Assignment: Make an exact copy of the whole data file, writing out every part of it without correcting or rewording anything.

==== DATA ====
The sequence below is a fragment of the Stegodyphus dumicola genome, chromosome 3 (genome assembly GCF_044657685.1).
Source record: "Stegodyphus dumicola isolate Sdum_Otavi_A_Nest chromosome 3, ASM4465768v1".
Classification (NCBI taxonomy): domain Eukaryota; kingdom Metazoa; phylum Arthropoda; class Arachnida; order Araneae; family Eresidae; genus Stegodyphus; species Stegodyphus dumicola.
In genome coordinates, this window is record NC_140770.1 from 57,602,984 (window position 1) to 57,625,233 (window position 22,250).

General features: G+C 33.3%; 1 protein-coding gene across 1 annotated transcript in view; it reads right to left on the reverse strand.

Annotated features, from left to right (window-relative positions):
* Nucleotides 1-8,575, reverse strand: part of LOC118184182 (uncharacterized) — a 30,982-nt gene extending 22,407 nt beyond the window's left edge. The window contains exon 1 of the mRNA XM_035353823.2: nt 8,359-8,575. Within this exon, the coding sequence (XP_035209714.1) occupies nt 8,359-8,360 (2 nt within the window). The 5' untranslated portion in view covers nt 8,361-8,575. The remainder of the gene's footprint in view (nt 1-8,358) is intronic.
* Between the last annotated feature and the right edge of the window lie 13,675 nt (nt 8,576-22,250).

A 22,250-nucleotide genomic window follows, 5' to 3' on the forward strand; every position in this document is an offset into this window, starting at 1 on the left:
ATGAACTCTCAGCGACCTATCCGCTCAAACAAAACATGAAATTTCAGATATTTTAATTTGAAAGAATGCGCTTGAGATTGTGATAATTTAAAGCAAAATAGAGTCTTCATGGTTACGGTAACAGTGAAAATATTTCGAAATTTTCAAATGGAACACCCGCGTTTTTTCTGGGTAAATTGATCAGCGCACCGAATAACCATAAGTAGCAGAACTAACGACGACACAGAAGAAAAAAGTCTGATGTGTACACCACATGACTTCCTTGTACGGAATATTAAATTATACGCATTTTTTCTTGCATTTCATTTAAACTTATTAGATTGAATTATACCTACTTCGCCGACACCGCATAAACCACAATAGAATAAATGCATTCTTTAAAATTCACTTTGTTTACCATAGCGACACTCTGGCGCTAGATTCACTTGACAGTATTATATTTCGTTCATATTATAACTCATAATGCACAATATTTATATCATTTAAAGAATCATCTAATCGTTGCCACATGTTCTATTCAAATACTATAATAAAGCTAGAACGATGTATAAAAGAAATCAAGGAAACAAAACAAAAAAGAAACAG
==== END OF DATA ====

The sequence below is a fragment of the Stegodyphus dumicola genome, chromosome 3 (genome assembly GCF_044657685.1).
Source record: "Stegodyphus dumicola isolate Sdum_Otavi_A_Nest chromosome 3, ASM4465768v1".
Classification (NCBI taxonomy): domain Eukaryota; kingdom Metazoa; phylum Arthropoda; class Arachnida; order Araneae; family Eresidae; genus Stegodyphus; species Stegodyphus dumicola.
In genome coordinates, this window is record NC_140770.1 from 57,602,984 (window position 1) to 57,625,233 (window position 22,250).

General features: G+C 33.3%; 1 protein-coding gene across 1 annotated transcript in view; it reads right to left on the reverse strand.

Annotated features, from left to right (window-relative positions):
* Nucleotides 1-8,575, reverse strand: part of LOC118184182 (uncharacterized) — a 30,982-nt gene extending 22,407 nt beyond the window's left edge. The window contains exon 1 of the mRNA XM_035353823.2: nt 8,359-8,575. Within this exon, the coding sequence (XP_035209714.1) occupies nt 8,359-8,360 (2 nt within the window). The 5' untranslated portion in view covers nt 8,361-8,575. The remainder of the gene's footprint in view (nt 1-8,358) is intronic.
* Between the last annotated feature and the right edge of the window lie 13,675 nt (nt 8,576-22,250).

A 22,250-nucleotide genomic window follows, 5' to 3' on the forward strand; every position in this document is an offset into this window, starting at 1 on the left:
ATGAACTCTCAGCGACCTATCCGCTCAAACAAAACATGAAATTTCAGATATTTTAATTTGAAAGAATGCGCTTGAGATTGTGATAATTTAAAGCAAAATAGAGTCTTCATGGTTACGGTAACAGTGAAAATATTTCGAAATTTTCAAATGGAACACCCGCGTTTTTTCTGGGTAAATTGATCAGCGCACCGAATAACCATAAGTAGCAGAACTAACGACGACACAGAAGAAAAAAGTCTGATGTGTACACCACATGACTTCCTTGTACGGAATATTAAATTATACGCATTTTTTCTTGCATTTCATTTAAACTTATTAGATTGAATTATACCTACTTCGCCGACACCGCATAAACCACAATAGAATAAATGCATTCTTTAAAATTCACTTTGTTTACCATAGCGACACTCTGGCGCTAGATTCACTTGACAGTATTATATTTCGTTCATATTATAACTCATAATGCACAATATTTATATCATTTAAAGAATCATCTAATCGTTGCCACATGTTCTATTCAAATACTATAATAAAGCTAGAACGATGTATAAAAGAAATCAAGGAAACAAAACAAAAAAGAAACAG